Willetts casts doubts over nanotechnology centres

1 min read

Science minister David Willetts told MPs yesterday it is ‘most unlikely’ the UK’s 24 nanotechnology centres will still be in existence in 18 months time.

In the first public meeting of the House of Commons science and technology committee, Willetts said the UK has too many centres that are ‘sub-critical in size’ and resources are fractionalised by region.

‘We have been getting a strong message that especially when times are tight that people want fewer, stronger centres,’ he said.

Willetts added that it will be up to the government’s Technology Strategy Board (TSB) to look at the UK’s regional nanotechnology centres and ‘take some quite tough decisions’’ about where resources should be re-directed and concentrated.

Centralised focus

The more centralised focus falls into line with the coalition government’s proposal for abolishing England’s nine regional development agencies (RDAs) for new local enterprise partnerships (LEPs) which would bring together local councils and businesses.

Both Conservatives and Liberal Democrats have been eager to scrap RDAs which were established by the Labour government soon after it came into power.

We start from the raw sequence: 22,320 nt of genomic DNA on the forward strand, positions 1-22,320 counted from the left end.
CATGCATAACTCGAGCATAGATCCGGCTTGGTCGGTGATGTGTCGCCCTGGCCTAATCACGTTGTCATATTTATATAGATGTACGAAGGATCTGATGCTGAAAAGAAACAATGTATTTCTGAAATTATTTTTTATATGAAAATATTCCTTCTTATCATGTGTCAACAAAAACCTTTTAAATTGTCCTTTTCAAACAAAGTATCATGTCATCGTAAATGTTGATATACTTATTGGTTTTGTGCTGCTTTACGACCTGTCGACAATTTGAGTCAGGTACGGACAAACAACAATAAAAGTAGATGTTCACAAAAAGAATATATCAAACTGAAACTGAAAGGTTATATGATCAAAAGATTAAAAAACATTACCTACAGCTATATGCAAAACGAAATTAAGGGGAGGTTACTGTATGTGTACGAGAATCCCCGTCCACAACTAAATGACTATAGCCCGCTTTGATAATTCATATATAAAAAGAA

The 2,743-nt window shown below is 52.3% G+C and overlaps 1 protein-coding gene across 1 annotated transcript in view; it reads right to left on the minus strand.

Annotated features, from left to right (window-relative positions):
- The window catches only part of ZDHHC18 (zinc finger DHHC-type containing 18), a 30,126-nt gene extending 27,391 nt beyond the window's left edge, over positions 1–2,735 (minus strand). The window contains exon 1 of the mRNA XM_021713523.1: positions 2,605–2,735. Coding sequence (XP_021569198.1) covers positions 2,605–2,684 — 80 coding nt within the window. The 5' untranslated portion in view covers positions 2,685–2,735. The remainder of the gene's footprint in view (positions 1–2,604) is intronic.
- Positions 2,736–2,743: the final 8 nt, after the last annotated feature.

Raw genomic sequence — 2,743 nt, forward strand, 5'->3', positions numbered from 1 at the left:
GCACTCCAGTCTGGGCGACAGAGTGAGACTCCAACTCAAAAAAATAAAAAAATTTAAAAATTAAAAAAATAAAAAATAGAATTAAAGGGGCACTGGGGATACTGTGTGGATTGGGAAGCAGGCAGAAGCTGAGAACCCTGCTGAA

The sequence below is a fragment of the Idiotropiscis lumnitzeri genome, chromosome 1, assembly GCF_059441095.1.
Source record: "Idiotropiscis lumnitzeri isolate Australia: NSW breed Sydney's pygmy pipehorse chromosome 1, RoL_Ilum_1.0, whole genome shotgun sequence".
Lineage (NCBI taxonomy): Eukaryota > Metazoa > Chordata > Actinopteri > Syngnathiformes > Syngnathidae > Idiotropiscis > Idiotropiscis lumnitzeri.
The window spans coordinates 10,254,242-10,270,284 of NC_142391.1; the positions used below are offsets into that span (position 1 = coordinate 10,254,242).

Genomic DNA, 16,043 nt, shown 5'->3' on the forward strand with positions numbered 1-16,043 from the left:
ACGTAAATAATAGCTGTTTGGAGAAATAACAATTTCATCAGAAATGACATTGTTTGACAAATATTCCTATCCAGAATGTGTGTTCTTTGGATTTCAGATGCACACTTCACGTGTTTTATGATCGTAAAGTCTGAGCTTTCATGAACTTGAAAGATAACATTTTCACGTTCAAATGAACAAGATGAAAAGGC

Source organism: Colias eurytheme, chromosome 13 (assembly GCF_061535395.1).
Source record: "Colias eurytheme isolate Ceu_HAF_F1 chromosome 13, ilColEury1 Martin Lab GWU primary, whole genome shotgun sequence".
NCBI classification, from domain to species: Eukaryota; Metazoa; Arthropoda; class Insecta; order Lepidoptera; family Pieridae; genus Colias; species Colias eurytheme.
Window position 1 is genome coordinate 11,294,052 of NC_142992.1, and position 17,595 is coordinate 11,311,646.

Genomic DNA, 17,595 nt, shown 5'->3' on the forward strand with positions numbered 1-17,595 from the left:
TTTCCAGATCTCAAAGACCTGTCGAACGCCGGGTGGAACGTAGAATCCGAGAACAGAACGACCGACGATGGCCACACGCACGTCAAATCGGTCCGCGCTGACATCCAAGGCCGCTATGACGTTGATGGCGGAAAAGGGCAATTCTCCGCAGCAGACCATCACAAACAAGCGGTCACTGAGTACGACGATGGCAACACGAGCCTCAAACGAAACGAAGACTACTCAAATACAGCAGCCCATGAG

Willetts and others in the coalition government argue the work of the RDAs are often redundant and too expensive.

When questioned by a committee member on whether the abolition of the RDAs would have impact on regional science, Willetts said: ‘I don’t believe they should. Partly because we hope the local economic partnerships will be an effective device for supporting economic growth which includes new initiative industries in the regions and local communities.’

Willetts stressed the need to break the ‘historic weakness’ in the link between science and business and pointed to Fraunhofer technology innovation centres in Germany as a model for the UK to follow.

He also pleaded the need for more private funding for research and development work and suggested the department would look into potential tax incentives.

Martin Kemp, of the TSB-backed Nanotechnology Knowledge Transfer Network (NanoKTN), declined to comment on any plans for culling regional centres in favour of more centralised facilities but would speak of the general importance of the support for innovation in the UK.

‘We have a significant science and expertise base in the UK,’ he said. ‘My opinion is nanotechnology is an industrial revolution and the UK is well placed to be at the forefront of that globally.’